Canberra’s epicentre of violence: where and when Canberra’s assaults happen
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Canberra’s epicentre of violence: where and when Canberra’s assaults happen

Civic is becoming more dangerous as the number of assaults in the centre of the city increases by a third.

However, analysis reveals you're more likely to be attacked in Canberra between 5pm and 6pm.

Most assaults happened in Canberra's densest pubs and clubs district last year.

Most assaults happened in Canberra's densest pubs and clubs district last year.

One in five assaults reported in Canberra happened in Civic last year (421), ACT Policing data shows.

There were almost five times more assaults reported in Civic last year than in the next most violent suburb, Kambah (86).

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Almost three-quarters of assaults in this precinct happened on a Friday, Saturday or Sunday (310).

Comparatively, about one in two (1102 of 2166) assaults city-wide occurred on Fridays, Saturdays and Sundays. Assaults in Civic accounted for two in five of these.

Analysis of all reported assaults across Canberra last year shows the highest number of individual assaults occurred between 2am and 3am on a Sunday (47).

But while there was a clear spike in reported assaults between the hours of 2am and 3am (102 were recorded during this time from Monday through to Sunday), consistently across each week day more assaults occurred between 5pm and 6pm (129).

These figures come as the ACT government prepares to announce more changes to Canberra's liquor laws.

It follows Calvary Hospital's emergency department's decision to record every patient's drug and alcohol intake and the venues that intoxicated people have attended, in an Australia-first study.

ACT Attorney-General Simon Corbell said the government expects start introducing overhauled alcohol legislation in mid-2016 and that these statistics "reinforce" what was already known.

"Any level of personal violence in our community is a concern. The ACT Policing figures regarding the number of assaults in Civic on Fridays, Saturdays and Sundays, particularly in the early hours of the morning, reinforce what we know about the role that alcohol plays in many assaults," he said.

He will also seek the Liquor Advisory Board's views on changes to existing liquor laws, based on consultation with the industry and the community on more than 40 proposals, including reducing hours of operation.

While a 2014 review of the 2010 Liquor Act found risk-based licensing had been a "positive step", Mr Corbell said a number of issues, including the "persistent" level of alcohol-related violence, remained a concern.

The ACT's Victims of Crime Commissioner, John Hinchey, said the figures confirmed what many knew anecdotally about the city's densest pub and club precinct.

He said a review of the territory's liquor act and licensing was warranted but cautioned against targeting hours of access alone, as he believed it wouldn't address the underlying cause of violence.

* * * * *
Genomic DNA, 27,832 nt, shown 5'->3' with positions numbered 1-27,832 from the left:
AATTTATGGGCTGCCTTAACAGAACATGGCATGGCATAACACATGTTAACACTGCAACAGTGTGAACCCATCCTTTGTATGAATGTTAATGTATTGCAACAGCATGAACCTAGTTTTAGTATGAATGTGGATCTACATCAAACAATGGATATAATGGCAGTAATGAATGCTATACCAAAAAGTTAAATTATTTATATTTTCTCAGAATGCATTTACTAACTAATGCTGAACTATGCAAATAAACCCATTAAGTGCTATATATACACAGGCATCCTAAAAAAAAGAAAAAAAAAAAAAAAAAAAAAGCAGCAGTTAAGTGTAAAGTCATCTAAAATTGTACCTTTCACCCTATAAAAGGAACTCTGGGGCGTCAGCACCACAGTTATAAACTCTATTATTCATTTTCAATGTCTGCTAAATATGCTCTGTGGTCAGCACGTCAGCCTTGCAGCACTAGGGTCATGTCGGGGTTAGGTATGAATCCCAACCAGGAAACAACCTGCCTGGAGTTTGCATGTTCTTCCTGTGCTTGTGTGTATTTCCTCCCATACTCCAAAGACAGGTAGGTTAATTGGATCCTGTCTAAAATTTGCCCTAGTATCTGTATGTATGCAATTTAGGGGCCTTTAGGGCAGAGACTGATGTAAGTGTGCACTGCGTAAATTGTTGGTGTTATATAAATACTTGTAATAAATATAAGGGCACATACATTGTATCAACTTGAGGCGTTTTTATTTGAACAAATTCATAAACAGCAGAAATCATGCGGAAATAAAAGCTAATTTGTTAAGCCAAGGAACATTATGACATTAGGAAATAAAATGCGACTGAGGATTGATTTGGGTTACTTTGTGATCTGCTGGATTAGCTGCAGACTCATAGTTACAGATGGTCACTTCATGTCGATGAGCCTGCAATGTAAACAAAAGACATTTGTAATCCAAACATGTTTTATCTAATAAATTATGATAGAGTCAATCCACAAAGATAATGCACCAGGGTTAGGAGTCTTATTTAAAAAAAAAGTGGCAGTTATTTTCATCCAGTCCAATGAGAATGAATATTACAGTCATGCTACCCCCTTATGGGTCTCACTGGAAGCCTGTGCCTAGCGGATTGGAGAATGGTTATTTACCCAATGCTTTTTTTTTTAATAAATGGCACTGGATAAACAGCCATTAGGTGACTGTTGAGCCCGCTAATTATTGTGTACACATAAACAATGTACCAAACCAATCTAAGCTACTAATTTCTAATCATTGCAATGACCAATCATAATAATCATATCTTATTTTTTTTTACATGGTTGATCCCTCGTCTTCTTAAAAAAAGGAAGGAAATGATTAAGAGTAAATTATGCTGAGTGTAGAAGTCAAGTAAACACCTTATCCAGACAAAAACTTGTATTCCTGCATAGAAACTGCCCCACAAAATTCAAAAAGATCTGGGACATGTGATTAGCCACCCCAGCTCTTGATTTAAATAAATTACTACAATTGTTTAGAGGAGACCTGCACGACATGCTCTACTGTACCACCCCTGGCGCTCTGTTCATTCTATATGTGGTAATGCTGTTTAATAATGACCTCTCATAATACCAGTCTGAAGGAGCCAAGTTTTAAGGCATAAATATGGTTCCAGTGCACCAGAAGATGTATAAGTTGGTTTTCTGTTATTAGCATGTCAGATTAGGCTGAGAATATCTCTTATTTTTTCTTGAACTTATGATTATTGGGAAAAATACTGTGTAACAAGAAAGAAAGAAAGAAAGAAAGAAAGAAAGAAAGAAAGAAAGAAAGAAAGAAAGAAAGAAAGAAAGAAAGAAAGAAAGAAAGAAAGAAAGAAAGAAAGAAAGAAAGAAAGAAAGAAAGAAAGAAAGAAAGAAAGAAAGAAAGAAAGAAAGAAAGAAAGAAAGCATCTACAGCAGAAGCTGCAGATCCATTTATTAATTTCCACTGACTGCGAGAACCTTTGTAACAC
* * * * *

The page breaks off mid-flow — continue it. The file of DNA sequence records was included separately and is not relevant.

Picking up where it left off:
"Alcohol is not the sole cause of violence, beyond that, underlying that is some maladaptive cultural norms that allow this sort of behaviour to develop," he said.

"We need to place the blame for these assaults with the perpetrators as much as with any licensed premises or any regulatory regime. I would not want to see innocent people penalised because of the behaviour of a few."

But while he wants to retain the city's vibrancy, he said it should not be at the safety of residents.

"I'm concerned it'll be too late to talk about what to do about this problem if someone loses their life. It's already too late for many who've suffered brain injuries but I think the community's safety needs to be our priority in the way we approach our licensing regime," he said.

The other suburbs where the most assaults occurred last year include Kambah (86), Belconnen (82), Greenway (68), Phillip (53) and Braddon (51). Civic had 421 reported assaults, more than all of these suburbs combined.

Michael Thorn, chief executive of the Foundation for Alcohol Research and Education, said regardless of where Canberra's assaults were occurring, the government's white paper on alcohol reform was long overdue.

He said he would like to see any reform also target pre-packaged liquor, given it accounted for 80 per cent of sales.

"There are 70,000 alcohol-related assaults a year across Australia and it's fair to say that less than half taken place in night-time entertainment precincts," he said.

"Nearly 80 per cent of all alcohol is purchased in a package from bottle shops, supermarkets or across the bar, it would be unsurprising that we would be concerned about trading hours when it comes to family violence, as well as street violence in entertainment precincts."

But Mr Hinchey said Canberra needed to examine "violence as a culture" as well as overhauling liquor legislation.

He said restorative justice and education could play a big role in reducing the harm caused by domestic and non-domestic assaults.

"I think in the long term we must work to find ways to socialising young males into adopting non-violent responses to provocation, to associate respect for others as a feature of what it is to be a man. Men perpetrate domestic violence, sexual assault and general assaults more frequently than females, that's not to be questioned," he said.

Katie Burgess is a reporter for the Canberra Times, covering ACT politics.

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